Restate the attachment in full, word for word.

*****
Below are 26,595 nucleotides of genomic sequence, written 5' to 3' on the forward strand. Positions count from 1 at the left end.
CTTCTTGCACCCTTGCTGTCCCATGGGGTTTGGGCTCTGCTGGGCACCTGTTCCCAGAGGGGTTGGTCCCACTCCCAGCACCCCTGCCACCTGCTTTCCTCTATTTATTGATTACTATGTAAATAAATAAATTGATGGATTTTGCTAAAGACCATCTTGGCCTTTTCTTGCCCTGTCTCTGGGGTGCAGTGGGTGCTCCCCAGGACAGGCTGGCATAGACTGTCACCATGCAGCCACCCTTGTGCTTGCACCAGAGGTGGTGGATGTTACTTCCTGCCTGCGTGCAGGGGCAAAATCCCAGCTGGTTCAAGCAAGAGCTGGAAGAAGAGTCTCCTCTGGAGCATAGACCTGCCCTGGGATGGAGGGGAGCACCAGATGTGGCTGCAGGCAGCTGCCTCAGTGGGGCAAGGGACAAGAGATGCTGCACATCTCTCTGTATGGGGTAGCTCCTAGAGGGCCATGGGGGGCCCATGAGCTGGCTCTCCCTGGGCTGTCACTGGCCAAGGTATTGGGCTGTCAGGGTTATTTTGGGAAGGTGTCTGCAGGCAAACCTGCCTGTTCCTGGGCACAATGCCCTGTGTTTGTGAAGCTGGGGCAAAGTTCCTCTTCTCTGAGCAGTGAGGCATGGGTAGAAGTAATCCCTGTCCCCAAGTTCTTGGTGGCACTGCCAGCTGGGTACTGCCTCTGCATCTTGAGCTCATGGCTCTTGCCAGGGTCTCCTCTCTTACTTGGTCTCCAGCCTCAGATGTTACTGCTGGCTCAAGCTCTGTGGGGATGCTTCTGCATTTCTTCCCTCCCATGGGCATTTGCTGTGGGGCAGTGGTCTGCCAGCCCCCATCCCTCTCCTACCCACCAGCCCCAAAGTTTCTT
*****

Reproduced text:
Below are 26,595 nucleotides of genomic sequence, written 5' to 3' on the forward strand. Positions count from 1 at the left end.
CTTCTTGCACCCTTGCTGTCCCATGGGGTTTGGGCTCTGCTGGGCACCTGTTCCCAGAGGGGTTGGTCCCACTCCCAGCACCCCTGCCACCTGCTTTCCTCTATTTATTGATTACTATGTAAATAAATAAATTGATGGATTTTGCTAAAGACCATCTTGGCCTTTTCTTGCCCTGTCTCTGGGGTGCAGTGGGTGCTCCCCAGGACAGGCTGGCATAGACTGTCACCATGCAGCCACCCTTGTGCTTGCACCAGAGGTGGTGGATGTTACTTCCTGCCTGCGTGCAGGGGCAAAATCCCAGCTGGTTCAAGCAAGAGCTGGAAGAAGAGTCTCCTCTGGAGCATAGACCTGCCCTGGGATGGAGGGGAGCACCAGATGTGGCTGCAGGCAGCTGCCTCAGTGGGGCAAGGGACAAGAGATGCTGCACATCTCTCTGTATGGGGTAGCTCCTAGAGGGCCATGGGGGGCCCATGAGCTGGCTCTCCCTGGGCTGTCACTGGCCAAGGTATTGGGCTGTCAGGGTTATTTTGGGAAGGTGTCTGCAGGCAAACCTGCCTGTTCCTGGGCACAATGCCCTGTGTTTGTGAAGCTGGGGCAAAGTTCCTCTTCTCTGAGCAGTGAGGCATGGGTAGAAGTAATCCCTGTCCCCAAGTTCTTGGTGGCACTGCCAGCTGGGTACTGCCTCTGCATCTTGAGCTCATGGCTCTTGCCAGGGTCTCCTCTCTTACTTGGTCTCCAGCCTCAGATGTTACTGCTGGCTCAAGCTCTGTGGGGATGCTTCTGCATTTCTTCCCTCCCATGGGCATTTGCTGTGGGGCAGTGGTCTGCCAGCCCCCATCCCTCTCCTACCCACCAGCCCCAAAGTTTCTT